When you’re a child, anything is possible. Want to fly to the moon in a rocket ship? Get a cardboard box and you’re set. Want to be a famous explorer? Go scramble through next door’s prized rhododendron bush. Want to witness a glorious battle? Grab your toy soldiers and watch them go! People love it when things come to life in ways that shouldn’t be possible; there’s a reason Toy Story is so popular. For all the inner children inside of us, Virtual Basement have brought those plastic toy soldiers to life with their new third person shooter The Mean Greens: Plastic Warfare.
Mean Greens puts you in control of a tiny plastic soldier in fast paced 5vs5 battles. Your arsenal consists of five weapons: an assault rifle, sniper, shotgun, bazooka, flamethrower, and a grenade. The game encourages players to utilise a variety of weapons at once, with more powerful weapons like the bazooka having a cooldown rather than reloadable ammo. There are no ammo pickups, which is testament to the rapid exchange of death between players, where plastic life is cheap and to be thrown around recklessly for the fun of it. Weapons are quite balanced for this calibre of shooter, although the absence of a melee attack does sometimes turn close combat into a bit of a farce. There are no defined roles in Mean Greens, everyone is expected to just get in the thick of it and have a good time: a casual shooter if ever there was one.
The map aesthetic in Mean Greens is really what sets it apart from other shooters. All of the battlefields are based on the classic arenas of your childhood: the tabletop, the bathtub, the toy train. Experiencing these arenas at the level of a miniature soldier is a fresh novelty in a world where bombed out buildings normally provide cover instead of a rubber ducky. Anyone familiar with the Micro Machines game franchise will appreciate the art direction. Bright colours and childish silliness dominate the landscape, and take away the oppressive seriousness that plagues some modern shooters. Each map has a different objective, with some more crazy than others (try scoring a goal on a football table with a ball twice the size of you), and these at least keep the game engaging as you go through the maps. However, as the new map is chosen by vote, you may find yourself having to change servers frequently to keep your experience fresh.
Movement in this game encourages bombastic manoeuvres. With no fall damage and a surprisingly long stamina gauge for sprinting, players can navigate maps quickly and with a real sense of playfulness. The addition of a roll manoeuvre, which is wonderfully animated, adds an extra dynamic to switching cover and fighting close up. The only aspect of movement in Mean Greens that could be criticised is the jumping. A lot of the maps have geometry that appears to be traversable at first glance, but later turns out to be forever slightly out of reach, a realisation that will undoubtedly come to you as an enemy peppers your back whilst you flail against a taller than average pencil-case. Terrain that can be jumped onto, such as the paint pots in Art Table Shuffle, have a very small margin in which to successfully jump onto them, and at times this can be frustrating, especially in a game that appears to encourage a whacky brand of freedom of play.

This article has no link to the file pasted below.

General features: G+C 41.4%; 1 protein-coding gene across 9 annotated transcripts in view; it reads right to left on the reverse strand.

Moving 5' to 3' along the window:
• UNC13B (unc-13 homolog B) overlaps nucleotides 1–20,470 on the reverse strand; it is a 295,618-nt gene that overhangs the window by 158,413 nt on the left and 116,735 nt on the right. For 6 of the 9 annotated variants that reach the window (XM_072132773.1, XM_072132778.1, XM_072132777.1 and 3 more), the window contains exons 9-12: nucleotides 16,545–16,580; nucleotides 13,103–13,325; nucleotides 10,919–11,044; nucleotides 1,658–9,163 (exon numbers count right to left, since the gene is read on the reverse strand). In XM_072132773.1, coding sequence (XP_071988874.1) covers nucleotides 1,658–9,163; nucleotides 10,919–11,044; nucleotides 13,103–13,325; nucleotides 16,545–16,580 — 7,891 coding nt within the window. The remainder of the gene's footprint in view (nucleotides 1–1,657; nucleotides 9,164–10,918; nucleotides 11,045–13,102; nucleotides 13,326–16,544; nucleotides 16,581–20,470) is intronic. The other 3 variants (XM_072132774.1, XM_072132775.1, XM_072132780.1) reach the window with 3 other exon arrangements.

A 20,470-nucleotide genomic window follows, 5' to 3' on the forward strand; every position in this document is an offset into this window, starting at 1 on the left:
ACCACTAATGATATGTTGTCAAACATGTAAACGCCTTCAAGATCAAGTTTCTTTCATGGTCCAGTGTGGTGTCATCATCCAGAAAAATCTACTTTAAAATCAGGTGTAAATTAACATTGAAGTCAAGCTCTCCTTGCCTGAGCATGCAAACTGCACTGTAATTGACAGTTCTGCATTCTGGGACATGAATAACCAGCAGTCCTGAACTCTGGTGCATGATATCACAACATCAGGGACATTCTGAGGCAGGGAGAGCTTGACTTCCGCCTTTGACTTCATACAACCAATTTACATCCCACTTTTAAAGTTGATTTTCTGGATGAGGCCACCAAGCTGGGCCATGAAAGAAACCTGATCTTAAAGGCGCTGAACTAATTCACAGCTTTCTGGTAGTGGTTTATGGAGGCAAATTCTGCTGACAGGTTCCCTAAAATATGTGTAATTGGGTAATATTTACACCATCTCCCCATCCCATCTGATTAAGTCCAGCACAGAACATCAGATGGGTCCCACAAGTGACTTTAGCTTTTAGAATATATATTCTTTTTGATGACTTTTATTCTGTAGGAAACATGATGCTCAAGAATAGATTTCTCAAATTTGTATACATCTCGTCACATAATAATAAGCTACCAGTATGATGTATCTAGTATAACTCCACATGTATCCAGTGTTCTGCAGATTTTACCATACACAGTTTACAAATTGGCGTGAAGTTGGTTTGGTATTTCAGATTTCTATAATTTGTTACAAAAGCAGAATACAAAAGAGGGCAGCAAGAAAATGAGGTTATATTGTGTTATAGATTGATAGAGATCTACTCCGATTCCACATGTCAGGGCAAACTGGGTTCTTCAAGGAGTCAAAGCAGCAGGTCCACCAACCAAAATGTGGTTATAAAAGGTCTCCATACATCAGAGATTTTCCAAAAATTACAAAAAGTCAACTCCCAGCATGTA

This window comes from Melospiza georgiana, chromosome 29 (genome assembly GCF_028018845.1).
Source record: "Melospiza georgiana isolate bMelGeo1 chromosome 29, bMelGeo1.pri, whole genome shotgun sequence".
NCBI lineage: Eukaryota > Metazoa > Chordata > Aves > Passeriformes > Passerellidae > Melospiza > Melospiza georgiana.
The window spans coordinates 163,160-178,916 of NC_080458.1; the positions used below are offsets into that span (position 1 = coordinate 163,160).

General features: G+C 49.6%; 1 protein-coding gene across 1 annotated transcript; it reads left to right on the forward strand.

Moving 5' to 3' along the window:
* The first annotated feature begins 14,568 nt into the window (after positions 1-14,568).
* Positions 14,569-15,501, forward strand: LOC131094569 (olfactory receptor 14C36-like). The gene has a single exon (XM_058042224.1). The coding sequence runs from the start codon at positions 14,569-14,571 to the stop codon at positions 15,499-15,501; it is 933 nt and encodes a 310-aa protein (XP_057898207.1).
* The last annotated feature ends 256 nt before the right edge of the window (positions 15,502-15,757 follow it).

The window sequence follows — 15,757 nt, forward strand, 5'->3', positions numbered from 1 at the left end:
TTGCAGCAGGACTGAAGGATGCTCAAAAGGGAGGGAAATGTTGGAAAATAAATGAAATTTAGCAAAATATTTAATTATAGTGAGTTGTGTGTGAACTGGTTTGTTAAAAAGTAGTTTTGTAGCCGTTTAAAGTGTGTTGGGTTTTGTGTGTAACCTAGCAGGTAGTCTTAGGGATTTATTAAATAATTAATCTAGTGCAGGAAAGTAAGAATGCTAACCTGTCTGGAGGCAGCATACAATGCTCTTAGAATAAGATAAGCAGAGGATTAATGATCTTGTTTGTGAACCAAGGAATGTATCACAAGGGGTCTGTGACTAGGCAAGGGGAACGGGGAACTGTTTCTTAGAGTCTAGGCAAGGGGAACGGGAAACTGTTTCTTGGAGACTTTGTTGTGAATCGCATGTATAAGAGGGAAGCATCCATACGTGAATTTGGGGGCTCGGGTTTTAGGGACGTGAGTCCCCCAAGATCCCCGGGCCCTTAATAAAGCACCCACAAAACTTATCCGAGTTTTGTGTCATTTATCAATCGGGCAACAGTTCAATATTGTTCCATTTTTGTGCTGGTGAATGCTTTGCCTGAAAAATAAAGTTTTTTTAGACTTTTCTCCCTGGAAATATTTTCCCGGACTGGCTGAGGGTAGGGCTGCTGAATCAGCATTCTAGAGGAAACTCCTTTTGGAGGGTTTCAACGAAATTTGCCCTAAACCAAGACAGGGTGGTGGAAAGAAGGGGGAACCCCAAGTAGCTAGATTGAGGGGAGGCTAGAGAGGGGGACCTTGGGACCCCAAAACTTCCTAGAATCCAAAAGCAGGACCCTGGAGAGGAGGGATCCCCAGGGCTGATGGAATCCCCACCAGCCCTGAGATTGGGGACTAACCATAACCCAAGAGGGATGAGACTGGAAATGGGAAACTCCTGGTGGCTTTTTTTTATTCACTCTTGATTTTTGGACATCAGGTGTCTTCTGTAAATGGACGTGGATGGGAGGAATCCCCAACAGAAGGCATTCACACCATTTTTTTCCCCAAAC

Mean Greens is a laugh to play, especially if you enjoy it’s playful aesthetic, but there are certain flaws that stop it being a long-term mainstay of the shooter’s library. The map design, although visually appealing, is often too symmetrical and simple. Often games will turn into attrition, where a stalemate is the likely outcome, notably on maps like Kitchen Run where cover becomes scarce at the centre of the map. Ironically, often these stalemates are only overcome because of poor team balancing, with no bots and no auto-balance implemented in the game. Admittedly, this is not a competitive shooter, but it’s little things like this that become noticeable after longer periods of play and may turn players away. Furthermore, the game has been designed for 5vs5 battles, but on some of the larger maps this simply doesn’t work. A browse on the server list will show some 15-man battles, although presumably these are not official, especially as it is impossible to have balanced teams. Finally, there is a crude levelling system, but no rewards for levelling up, another oversight that could have ensured players continuing to play the game long after its release.
All in all, The Mean Greens: Plastic Warfare is a game that hits you with it’s playful aesthetic and novel concept. To be controlling a plastic toy soldier in silly battles, especially when it’s against your friends, is great fun when it’s a casual blowout. However, the absence of some features that are typical of many shooters, as well as some design flaws, may deter players looking for reasons to stay with the game for the long haul, or those looking for a more competitive shooter. On the other hand, Mean Greens is a steal for those looking to relive their childhood and have some good old-fashioned fun.
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